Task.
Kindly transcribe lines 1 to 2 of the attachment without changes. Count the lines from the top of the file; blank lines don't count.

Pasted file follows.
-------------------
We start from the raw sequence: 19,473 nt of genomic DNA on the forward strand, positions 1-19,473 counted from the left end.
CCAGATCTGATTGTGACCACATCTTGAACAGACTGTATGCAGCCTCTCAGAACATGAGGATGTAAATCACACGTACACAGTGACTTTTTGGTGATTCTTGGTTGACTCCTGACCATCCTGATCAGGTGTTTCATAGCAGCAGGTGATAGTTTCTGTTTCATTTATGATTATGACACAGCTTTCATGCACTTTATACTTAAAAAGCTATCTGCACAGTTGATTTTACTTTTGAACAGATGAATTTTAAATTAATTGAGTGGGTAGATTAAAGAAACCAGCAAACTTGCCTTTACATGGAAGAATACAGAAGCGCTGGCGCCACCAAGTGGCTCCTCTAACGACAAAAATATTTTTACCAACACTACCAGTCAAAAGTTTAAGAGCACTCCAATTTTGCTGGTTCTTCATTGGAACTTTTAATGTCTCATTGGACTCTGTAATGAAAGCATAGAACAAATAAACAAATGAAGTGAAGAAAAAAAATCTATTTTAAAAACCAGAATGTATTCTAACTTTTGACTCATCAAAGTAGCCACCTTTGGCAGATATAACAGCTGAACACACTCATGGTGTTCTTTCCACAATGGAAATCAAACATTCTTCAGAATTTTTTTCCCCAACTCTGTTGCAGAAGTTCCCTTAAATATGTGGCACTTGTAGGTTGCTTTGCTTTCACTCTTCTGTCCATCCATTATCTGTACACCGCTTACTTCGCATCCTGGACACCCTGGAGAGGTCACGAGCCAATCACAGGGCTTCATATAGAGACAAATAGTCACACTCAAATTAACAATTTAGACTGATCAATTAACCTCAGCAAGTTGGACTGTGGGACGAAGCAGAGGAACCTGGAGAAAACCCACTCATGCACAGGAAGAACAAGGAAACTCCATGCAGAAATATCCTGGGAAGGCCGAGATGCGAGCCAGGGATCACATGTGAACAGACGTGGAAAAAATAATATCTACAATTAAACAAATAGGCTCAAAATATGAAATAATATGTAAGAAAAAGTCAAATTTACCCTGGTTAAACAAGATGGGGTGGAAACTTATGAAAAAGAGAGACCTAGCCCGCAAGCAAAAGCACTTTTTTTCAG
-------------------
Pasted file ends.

We start from the raw sequence: 19,473 nt of genomic DNA on the forward strand, positions 1-19,473 counted from the left end.
CCAGATCTGATTGTGACCACATCTTGAACAGACTGTATGCAGCCTCTCAGAACATGAGGATGTAAATCACACGTACACAGTGACTTTTTGGTGATTCTTGGTTGACTCCTGACCATCCTGATCAGGTGTTTCATAGCAGCAGGTGATAGTTTCTGTTTCATTTATGATTATGACACAGCTTTCATGCACTTTATACTTAAAAAGCTATCTGCACAGTTGATTTTACTTTTGAACAGATGAATTTTAAATTAATTGAGTGGGTAGATTAAAGAAACCAGCAAACTTGCCTTTACATGGAAGAATACAGAAGCGCTGGCGCCACCAAGTGGCTCCTCTAACGACAAAAATATTTTTACCAACACTACCAGTCAAAAGTTTAAGAGCACTCCAATTTTGCTGGTTCTTCATTGGAACTTTTAATGTCTCATTGGACTCTGTAATGAAAGCATAGAACAAATAAACAAATGAAGTGAAGAAAAAAAATCTATTTTAAAAACCAGAATGTATTCTAACTTTTGACTCATCAAAGTAGCCACCTTTGGCAGATATAACAGCTGAACACACTCATGGTGTTCTTTCCACAATGGAAATCAAACATTCTTCAGAATTTTTTTCCCCAACTCTGTTGCAGAAGTTCCCTTAAATATGTGGCACTTGTAGGTTGCTTTGCTTTCACTCTTCTGTCCATCCATTATCTGTACACCGCTTACTTCGCATCCTGGACACCCTGGAGAGGTCACGAGCCAATCACAGGGCTTCATATAGAGACAAATAGTCACACTCAAATTAACAATTTAGACTGATCAATTAACCTCAGCAAGTTGGACTGTGGGACGAAGCAGAGGAACCTGGAGAAAACCCACTCATGCACAGGAAGAACAAGGAAACTCCATGCAGAAATATCCTGGGAAGGCCGAGATGCGAGCCAGGGATCACATGTGAACAGACGTGGAAAAAATAATATCTACAATTAAACAAATAGGCTCAAAATATGAAATAATATGTAAGAAAAAGTCAAATTTACCCTGGTTAAACAAGATGGGGTGGAAACTTATGAAAAAGAGAGACCTAGCCCGCAAGCAAAAGCACTTTTTTTCAG